Publishing a project Weblog

Proper tools can create useful information hub

I received a number of thoughtful responses to my recent thoughts on "The conversational enterprise," including this one from Ben Ko:

"As a project manager, I wish I had an authoring interface that has the same ease of use as weblog writing interfaces, but allows for more logical structuring of information, rather than putting everything on a calendar roll."

There's a subject near and dear to my heart! A couple of years ago I predicted that Weblogs would emerge within the enterprise as a great way to manage project communication. I'm even more bullish on the concept today. If you're managing an IT project, you are by definition a communication hub. Running a project Weblog is a great way to collect, organize, and publish the documents and discussions that are the lifeblood of the project and to shape these raw materials into a coherent narrative. The serial nature of the Weblog helps you make it the project's newspaper of record. This kind of storytelling can become a powerful way to focus the attention of a group. The desire to listen to a compelling story and find out what happens next is a deep human instinct.

Although Weblogs are typically calendar-oriented, they are not restricted to chronological views. You can, for example, easily categorize items. Popular and inexpensive blogging tools, including Radio UserLand and Movable Type, make it trivial to do this. What's more, each category can produce its own RSS feed. So if you categorize items by task or team, readers can subscribe according to their interests.

The value of a project Weblog has a lot to do with getting everybody onto the same page -- literally. You want to deliver a manageable flow on the home page, drawing attention to the key events in the daily life of the project. To do this well, think like a journalist. You're not a journalist, you say? Don't worry, I'm not one either, I just play one on TV. Really, I'm an information architect. And by a happy coincidence, many of the principles and techniques I've learned over the years -- designing software user interfaces and information displays -- turn out to be the same ones that journalists use.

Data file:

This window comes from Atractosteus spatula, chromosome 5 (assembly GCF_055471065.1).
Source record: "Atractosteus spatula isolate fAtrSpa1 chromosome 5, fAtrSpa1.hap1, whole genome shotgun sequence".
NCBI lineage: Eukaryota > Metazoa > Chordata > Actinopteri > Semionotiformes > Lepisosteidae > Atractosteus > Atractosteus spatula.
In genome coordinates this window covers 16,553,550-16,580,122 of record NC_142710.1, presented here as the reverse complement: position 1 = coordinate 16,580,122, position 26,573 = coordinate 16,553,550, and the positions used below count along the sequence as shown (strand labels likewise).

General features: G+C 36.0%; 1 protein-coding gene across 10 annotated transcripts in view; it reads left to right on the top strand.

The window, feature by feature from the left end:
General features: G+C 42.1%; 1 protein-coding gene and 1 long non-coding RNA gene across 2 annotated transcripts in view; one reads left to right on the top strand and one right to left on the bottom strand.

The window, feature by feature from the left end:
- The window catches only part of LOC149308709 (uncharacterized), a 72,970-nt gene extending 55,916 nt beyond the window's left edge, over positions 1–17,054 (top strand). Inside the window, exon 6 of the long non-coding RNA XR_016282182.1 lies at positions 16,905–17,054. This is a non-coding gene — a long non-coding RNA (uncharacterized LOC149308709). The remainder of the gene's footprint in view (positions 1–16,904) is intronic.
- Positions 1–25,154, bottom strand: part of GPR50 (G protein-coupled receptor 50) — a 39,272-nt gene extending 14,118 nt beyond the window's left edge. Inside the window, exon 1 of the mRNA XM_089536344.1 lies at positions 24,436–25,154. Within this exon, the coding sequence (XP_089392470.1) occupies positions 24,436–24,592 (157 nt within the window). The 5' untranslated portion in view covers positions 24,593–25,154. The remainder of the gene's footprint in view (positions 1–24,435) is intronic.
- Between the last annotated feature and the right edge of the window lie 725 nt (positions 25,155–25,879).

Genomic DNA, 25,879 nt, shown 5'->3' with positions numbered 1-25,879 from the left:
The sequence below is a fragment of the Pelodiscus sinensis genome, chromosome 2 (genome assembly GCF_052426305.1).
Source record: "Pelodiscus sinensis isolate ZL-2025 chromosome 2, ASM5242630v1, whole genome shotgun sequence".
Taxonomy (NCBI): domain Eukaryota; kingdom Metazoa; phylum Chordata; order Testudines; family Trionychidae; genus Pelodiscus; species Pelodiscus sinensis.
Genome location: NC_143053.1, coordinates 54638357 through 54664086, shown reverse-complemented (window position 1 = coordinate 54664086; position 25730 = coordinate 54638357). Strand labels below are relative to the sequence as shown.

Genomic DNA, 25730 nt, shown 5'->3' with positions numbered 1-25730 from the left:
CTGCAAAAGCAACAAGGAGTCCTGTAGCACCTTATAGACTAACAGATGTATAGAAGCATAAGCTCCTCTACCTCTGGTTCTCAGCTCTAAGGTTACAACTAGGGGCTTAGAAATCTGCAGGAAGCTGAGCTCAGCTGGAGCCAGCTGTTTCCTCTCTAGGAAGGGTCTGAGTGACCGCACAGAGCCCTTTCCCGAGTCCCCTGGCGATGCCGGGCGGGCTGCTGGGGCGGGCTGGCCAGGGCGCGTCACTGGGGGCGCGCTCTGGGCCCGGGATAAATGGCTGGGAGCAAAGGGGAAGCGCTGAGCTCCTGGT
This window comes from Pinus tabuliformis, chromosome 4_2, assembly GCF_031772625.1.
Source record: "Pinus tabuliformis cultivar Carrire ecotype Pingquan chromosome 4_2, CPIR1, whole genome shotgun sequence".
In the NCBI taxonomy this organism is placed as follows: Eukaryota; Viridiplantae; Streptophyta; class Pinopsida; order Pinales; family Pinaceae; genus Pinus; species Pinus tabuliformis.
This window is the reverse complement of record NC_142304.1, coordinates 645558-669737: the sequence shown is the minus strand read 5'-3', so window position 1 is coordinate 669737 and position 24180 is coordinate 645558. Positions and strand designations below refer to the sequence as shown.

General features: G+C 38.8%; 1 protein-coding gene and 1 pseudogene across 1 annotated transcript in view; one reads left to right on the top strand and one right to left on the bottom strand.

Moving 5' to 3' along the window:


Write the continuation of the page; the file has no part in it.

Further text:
The newspaper editor's mantra is "heads, decks, and leads" -- in other words, headlines, summaries, and introductory paragraphs. These devices are, in fact, tools for managing a scarce and precious resource: the reader's attention. A well-written title (or subject header if you happen to be composing an e-mail message) is your first, best, and often only chance to get your message across. In the Web publishing game, a title plays a number of key roles. It identifies an item on the home page, in the RSS feed, and in the results list returned by any search engine. In the last case, Movable Type has the advantage over Radio UserLand since each item gets its own HTML page and HTML document title.